Three of the biggest controversies causing heated debate across the United States have merged into one at a gun shop in Florida.
George Zimmerman, whose acquittal after fatally shooting black teen Trayvon Martin in 2012 sparked the #BlackLivesMatters movement, is raffling off an original painting of the polemical Confederate flag emblem to raise money for himself and for Andrew Hallinan, who last month proclaimed his gun shop a “Muslim-free zone” after a Muslim man attacked two military sites in Chattanooga, Tenn.
According to a blog post on the gun shop’s website, Mr. Zimmerman began painting an American flag, but changed his mind when he found out Mr. Hallinan was being sued by the Council on American-Islamic Relations (CAIR). The transition is reflected in the painting’s caption.
“The caption, ‘the 2nd protects the first’ is a double entendre,” Zimmerman said according to the post. “The first flag I painted on this canvas was an American Flag, but decided to repaint over it with the Confederate Flag when I heard Andy was getting sued by CAIR. The 2nd flag I painted was the Battle Flag – which we need in America in order to protect the first.”
The “2nd” and the “first” also refer to the bill of rights, the post continued: “You cannot have the 1st amendment without the 2nd, and you cannot have the American Flag if you remove the Battle Flag.”
Those who purchase prints of the painting will be entered into a raffle to win the original.
While Zimmerman’s artwork is not what has landed him in headlines in the past, an original painting of an American flag he sold on eBay last year earned him more than $100,000, the blog post said.
The money raised in the raffle will offset Hallinan’s and Zimmerman’s legal fees and living expenses, and a portion will be donated to the Boys and Girls Club of America.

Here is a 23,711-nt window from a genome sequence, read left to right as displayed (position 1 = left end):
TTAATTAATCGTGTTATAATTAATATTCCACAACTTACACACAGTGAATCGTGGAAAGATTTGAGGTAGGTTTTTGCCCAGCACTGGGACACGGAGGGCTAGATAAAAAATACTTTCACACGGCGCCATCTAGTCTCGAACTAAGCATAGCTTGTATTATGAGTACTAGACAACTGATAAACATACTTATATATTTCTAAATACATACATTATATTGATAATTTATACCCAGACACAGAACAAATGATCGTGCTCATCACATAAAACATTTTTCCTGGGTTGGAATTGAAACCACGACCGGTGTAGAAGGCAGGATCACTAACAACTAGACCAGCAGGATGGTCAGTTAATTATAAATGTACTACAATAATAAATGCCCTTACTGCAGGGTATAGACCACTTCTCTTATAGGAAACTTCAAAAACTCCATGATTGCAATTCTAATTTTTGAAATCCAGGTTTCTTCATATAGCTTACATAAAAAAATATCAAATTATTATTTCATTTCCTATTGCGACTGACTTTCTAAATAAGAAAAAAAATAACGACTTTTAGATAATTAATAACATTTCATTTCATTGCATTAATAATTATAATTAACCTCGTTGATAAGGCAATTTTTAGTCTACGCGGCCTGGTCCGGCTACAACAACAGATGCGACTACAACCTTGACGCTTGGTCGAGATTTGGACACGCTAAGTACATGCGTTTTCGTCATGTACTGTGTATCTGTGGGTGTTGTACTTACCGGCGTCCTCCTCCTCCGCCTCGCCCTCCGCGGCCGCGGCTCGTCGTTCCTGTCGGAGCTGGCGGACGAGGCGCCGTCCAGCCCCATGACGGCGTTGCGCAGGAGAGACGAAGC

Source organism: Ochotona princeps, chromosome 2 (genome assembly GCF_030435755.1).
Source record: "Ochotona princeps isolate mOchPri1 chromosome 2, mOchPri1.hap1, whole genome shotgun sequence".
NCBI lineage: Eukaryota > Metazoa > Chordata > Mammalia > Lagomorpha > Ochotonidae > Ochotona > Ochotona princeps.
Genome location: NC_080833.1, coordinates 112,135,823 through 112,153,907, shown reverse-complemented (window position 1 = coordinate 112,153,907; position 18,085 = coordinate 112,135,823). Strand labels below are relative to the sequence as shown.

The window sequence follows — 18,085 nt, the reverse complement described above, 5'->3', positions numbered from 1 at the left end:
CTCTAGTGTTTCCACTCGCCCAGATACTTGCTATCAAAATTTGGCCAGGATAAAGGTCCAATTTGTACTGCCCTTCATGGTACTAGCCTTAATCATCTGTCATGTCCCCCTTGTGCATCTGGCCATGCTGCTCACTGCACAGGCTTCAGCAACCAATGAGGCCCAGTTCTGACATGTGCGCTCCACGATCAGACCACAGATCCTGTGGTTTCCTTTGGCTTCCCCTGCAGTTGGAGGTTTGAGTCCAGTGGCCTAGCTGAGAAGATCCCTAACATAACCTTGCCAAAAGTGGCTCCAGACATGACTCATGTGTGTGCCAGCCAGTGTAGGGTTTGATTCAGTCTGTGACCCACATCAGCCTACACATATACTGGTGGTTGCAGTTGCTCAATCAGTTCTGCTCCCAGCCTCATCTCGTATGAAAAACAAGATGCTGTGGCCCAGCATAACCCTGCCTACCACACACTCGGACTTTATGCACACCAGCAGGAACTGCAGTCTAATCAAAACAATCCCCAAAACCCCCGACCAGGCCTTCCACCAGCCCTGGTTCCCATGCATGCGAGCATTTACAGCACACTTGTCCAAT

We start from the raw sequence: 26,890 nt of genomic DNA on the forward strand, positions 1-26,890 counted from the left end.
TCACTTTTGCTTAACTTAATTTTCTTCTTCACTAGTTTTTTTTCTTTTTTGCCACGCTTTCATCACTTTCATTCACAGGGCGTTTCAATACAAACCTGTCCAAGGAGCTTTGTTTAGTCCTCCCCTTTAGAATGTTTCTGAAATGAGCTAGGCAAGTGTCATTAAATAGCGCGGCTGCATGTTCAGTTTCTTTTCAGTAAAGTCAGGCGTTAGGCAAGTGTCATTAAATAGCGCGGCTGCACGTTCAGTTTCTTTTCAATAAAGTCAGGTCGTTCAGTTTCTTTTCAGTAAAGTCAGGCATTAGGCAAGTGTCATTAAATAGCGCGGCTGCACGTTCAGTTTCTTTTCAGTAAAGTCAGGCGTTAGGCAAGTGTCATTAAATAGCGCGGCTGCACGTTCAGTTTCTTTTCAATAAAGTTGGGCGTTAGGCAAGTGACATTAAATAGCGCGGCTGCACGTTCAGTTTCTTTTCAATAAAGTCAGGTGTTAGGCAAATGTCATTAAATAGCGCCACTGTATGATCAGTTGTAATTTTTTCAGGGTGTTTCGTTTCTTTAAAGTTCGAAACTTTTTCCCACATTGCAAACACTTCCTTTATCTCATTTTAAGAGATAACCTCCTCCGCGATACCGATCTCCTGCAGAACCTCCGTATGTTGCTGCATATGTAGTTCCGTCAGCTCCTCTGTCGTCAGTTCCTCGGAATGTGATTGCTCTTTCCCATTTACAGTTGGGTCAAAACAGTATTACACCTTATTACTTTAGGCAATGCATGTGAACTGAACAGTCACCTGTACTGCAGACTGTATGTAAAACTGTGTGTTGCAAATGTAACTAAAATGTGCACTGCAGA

By refusing service to Muslim patrons, Hallinan’s Florida Gun Supply claimed in a video that it was making “America a safer place to live.” While the video received a perhaps surprising number of supportive comments, the legality of a religion-based ban is doubtful.
As The Christian Science Monitor’s Meredith Hamilton reported at the time,
The Federal Civil Rights Act of 1964 makes it a crime for any place of ‘public accommodation’ to deny service to anyone based on religion, race, color, or national origin.
The Council on American-Islamic Relations responded to the incident with a news release calling for a Department of Justice review of Florida Gun Supply and Granite State Guns, which responded to the video by announcing, ‘I stand beside you 100% We too are a Muslim free zone!!!’
‘These bigoted declarations are no different than ‘whites only’ signs posted in businesses during a period of our nation’s history that we hoped was over,’ said Ibrahim Hooper, CAIR's national communications director.”
This report contains material from Reuters.